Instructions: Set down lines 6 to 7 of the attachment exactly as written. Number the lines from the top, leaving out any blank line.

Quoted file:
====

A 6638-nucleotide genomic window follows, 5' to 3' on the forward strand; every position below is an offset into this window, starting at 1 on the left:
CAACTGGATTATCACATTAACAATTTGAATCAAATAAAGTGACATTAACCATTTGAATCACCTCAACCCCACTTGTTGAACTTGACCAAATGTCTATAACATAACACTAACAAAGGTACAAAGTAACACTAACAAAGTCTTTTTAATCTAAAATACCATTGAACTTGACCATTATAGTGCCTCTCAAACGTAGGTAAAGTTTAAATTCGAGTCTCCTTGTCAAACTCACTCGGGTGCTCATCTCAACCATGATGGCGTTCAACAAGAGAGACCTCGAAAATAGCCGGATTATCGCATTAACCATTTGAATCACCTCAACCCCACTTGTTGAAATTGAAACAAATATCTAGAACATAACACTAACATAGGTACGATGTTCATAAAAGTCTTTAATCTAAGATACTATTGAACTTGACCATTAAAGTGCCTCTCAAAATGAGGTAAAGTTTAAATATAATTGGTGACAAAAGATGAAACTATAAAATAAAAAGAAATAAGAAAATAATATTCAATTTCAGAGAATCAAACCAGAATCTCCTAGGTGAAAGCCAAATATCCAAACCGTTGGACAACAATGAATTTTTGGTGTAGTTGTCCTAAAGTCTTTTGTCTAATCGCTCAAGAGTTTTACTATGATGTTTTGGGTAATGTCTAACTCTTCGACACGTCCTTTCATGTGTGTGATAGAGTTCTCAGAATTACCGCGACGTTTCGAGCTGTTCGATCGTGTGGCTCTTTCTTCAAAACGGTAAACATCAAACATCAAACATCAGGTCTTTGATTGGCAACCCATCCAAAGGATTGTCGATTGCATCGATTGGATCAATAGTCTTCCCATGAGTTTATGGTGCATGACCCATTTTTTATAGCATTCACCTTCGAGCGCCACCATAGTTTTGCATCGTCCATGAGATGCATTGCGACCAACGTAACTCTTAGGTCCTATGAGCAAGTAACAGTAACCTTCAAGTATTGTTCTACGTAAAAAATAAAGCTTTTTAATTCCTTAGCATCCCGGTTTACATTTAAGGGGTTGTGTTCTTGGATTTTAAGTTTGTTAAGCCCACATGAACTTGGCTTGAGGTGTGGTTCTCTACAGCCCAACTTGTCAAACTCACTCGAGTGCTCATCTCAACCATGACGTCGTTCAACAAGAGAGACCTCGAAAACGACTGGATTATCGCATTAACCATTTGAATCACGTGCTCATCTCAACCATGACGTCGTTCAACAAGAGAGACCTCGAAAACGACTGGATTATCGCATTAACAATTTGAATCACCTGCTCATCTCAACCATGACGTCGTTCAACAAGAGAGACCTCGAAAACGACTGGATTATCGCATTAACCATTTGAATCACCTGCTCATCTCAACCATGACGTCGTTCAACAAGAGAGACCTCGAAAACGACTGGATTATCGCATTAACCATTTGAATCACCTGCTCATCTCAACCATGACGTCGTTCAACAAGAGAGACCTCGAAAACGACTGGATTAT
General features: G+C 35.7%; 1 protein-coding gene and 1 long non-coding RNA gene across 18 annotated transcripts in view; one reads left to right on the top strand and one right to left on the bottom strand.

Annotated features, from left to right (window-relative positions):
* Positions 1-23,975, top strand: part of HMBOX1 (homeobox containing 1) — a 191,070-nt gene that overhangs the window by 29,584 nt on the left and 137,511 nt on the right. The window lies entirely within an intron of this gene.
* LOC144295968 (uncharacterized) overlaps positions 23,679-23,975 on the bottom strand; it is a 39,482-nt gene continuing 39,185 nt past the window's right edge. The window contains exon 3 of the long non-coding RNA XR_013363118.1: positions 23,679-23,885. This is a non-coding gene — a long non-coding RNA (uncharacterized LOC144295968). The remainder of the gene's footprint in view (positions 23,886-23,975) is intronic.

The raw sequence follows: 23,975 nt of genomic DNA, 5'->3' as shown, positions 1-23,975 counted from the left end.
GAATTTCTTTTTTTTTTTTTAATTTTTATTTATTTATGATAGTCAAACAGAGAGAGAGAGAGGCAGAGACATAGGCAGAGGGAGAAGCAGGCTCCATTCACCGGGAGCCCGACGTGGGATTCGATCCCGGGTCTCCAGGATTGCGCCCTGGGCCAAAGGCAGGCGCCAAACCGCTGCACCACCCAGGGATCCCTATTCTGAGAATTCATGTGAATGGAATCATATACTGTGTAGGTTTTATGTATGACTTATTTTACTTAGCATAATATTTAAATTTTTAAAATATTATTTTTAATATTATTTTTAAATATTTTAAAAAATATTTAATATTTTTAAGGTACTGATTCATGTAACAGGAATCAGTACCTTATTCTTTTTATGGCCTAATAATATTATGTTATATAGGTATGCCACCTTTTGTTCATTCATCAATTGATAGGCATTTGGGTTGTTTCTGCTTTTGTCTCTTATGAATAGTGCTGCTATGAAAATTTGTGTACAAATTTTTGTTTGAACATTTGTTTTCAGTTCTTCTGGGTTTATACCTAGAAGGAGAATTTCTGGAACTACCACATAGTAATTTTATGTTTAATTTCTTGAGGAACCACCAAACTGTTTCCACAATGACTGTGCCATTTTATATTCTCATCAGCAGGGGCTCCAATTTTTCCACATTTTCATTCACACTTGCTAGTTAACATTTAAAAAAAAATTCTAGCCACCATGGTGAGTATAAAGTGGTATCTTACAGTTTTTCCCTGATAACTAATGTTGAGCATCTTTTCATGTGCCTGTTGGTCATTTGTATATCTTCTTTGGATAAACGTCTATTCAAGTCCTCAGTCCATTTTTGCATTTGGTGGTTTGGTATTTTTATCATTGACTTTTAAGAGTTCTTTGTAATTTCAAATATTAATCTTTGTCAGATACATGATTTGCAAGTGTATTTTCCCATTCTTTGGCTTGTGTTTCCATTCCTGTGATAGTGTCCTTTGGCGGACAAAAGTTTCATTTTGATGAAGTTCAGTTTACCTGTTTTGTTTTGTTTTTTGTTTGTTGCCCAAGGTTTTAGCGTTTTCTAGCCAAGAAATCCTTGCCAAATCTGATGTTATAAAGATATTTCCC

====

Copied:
* LOC144295968 (uncharacterized) overlaps positions 23,679-23,975 on the bottom strand; it is a 39,482-nt gene continuing 39,185 nt past the window's right edge. The window contains exon 3 of the long non-coding RNA XR_013363118.1: positions 23,679-23,885. This is a non-coding gene — a long non-coding RNA (uncharacterized LOC144295968). The remainder of the gene's footprint in view (positions 23,886-23,975) is intronic.

The raw sequence follows: 23,975 nt of genomic DNA, 5'->3' as shown, positions 1-23,975 counted from the left end.